Chess in 1950

by Bill Wall

 

In 1950, the International Correspondence Chess Federation (ICCF) was formed.

 

In 1950, Walter Bjornson, a chess player in Vancouver, British Columbia, was arrested for assault after cutting his chess opponent in the arm with a knife after he lost a chess game.

 

In 1950, Miguel Najdorf played 250 games simultaneously.† He won 226, drew 14, and lost 10. (source: Chess Review, Jan 1951, p. 1)

 

In 1950, Jim Cross won the 1950 US Junior championship.

 

On January 8, 1950, Laszlo Szabo of Hungary won at Hastings 1949/50, scoring 8-1.† Larry Evans, age 17, the only American entry, finished 4th.† (source: Ottawa Journal, Jan 9, 1950)

 

On January 12, 1950, Robert Rowley was born in Arizona.† He is a FIDE master.† He has won the Arizona championship 11 times.

 

On January 15, 1950, Hans Boehm was born in Rotterdam.† He was awarded the IM title in 1975.

 

On January 8, 1950, Liudmila Rudenko (1904-1986) won the 2nd Women's World Championship, held in Moscow.

 

On February 11, 1950, Evgeny Sveshnikov was born in Cheliabinsk, Russia.† He was awarded the GM title in 1977.

 

On February 23, 1950 Maria Ivanka-Budinsky was born in Budapset.† She was awarded the WIM title in 1968 and the WGM title in 1978.

 

On February 25, 1950, Kenneth Frey Beckman was born in Neuilly, France.† He was awarded the IM title in 1975.

 

On February 28, 1950, Konstantin Lerner (1950-2011) was born in Odessa.† He was awarded the IM title in 1978 and the GM title in 1986.†

 

On March 24, 1950, Milan Babula was born in Uhersky Brod, Czechoslovakia.† He was awarded the IM title in 1983.

 

On March 26, 1950, Semon Palatnik was born in Odessa.† He was awarded the GM title in 1978.

 

On March 31, 1950, Andras Adorjan (nee Jocha) was born in Budapest.† He was European Junior Champion in 1969-70 and Hungarian Champion in 1973 (jointly), 1992 and 1993.†† He was awarded the IM title in 1970 and the GM title in 1973.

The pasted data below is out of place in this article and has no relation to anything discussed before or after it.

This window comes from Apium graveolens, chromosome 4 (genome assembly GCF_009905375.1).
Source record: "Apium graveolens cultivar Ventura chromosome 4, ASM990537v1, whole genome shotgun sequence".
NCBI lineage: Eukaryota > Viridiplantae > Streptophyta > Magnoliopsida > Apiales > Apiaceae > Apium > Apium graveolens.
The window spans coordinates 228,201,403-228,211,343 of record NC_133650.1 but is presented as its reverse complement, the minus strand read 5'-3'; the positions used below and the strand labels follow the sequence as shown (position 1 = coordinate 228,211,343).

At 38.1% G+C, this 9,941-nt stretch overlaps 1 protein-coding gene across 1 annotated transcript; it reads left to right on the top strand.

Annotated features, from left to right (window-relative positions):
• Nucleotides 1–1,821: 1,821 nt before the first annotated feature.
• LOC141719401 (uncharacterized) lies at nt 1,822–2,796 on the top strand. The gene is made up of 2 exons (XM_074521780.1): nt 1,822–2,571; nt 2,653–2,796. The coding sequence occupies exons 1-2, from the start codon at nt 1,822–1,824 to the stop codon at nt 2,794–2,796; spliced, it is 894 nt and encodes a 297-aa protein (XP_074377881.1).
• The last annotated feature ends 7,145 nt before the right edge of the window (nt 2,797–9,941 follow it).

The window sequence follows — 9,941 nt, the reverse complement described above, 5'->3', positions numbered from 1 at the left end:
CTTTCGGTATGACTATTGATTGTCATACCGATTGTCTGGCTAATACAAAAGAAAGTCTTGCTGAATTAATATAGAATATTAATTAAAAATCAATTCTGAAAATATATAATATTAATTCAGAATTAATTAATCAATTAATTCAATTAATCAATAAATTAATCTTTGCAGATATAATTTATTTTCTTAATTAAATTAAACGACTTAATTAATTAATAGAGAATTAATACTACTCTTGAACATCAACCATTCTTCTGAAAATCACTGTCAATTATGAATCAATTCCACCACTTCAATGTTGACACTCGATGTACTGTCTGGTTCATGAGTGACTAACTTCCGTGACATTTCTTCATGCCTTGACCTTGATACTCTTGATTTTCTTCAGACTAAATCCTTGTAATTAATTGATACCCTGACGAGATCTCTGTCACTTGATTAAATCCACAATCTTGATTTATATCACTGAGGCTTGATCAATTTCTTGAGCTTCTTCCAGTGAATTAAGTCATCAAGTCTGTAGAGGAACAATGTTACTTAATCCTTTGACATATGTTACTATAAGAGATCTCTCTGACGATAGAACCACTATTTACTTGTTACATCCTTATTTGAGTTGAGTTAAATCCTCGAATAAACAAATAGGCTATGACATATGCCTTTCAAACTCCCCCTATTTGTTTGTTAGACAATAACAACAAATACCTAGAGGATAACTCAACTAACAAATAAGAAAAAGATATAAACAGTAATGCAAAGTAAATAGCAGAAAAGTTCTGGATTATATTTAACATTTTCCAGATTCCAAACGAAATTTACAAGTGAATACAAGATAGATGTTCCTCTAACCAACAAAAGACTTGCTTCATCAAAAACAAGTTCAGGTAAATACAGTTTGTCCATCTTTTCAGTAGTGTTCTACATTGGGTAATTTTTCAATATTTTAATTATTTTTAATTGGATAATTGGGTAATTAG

On April 16, 1950, Slim Bouaziz was born in Tunisia.† He was awarded the IM title in 1975 and the GM title in 1993.† He was Arab champion in 1986 and 1991.

 

On April 9, 1950 three chess stamps were issued in Hungary (Magyar) to commemorate the first Candidates Tournament, held in Budapest, Hungary from April 9 to May 16, 1950.††

 

On April 23, 1950, Yrjo Rantanen was born in Tampere, Finland.† He was awarded the IM title in 1977 and the GM title in 1981.† He won the Finnish Championship in 1978 and 1986.

 

In 1950, he was invited to the Candidatesí Tournament in Budapest, but decided not to play.  The U.S. State Department decreed that American citizens should not travel to Hungary.  Reshevsky then conducted a national exhibition tour.

 

On May 1, 1950, David Bronstein and Isaac Boleslavsky won the first candidates tournament, held in Budapest.

 

On May 8, 1950, Juan Manuel Bellon Lopez was born in Valencia, Spain.† He was awarded him the IM title in 1974 and the GM title in 1979.† He was Spanish champion in 1969, 1971, 1974, 1977 and 1982.

 

On May 27, 1950, Maurice Wertheim (1886-1950) died in Cos Cob, Connecticut at the age of 64.† He was former president of Manhattan Chess Club and chess patron.

 

On June 18, 1950, Franciscus Borm was born in Roosendaal, Netherlands.† He was awarded the IM title in 1986.

 

In July, 1950, FIDE met in Copenhagen for their annual congress. †FIDE awarded its first Grandmaster (GM) title to 27 players. The first list also included 94 International Masters and 17 International Women Masters. The first GMs were Bernstein, Boleslavsky, Bondarevsky, Botvinnik, Bronstein, Duras, Euwe, Fine, Flohr, Gruenfeld, Keres, Kostic, Kotov, Levenfish, Lilienthal, Maroczy, Mieses, Najdorf, Ragozin, Reshevsky, Saemisch, Smyslov, Stahlberg, Szabo, Tartakower, and Vidmar.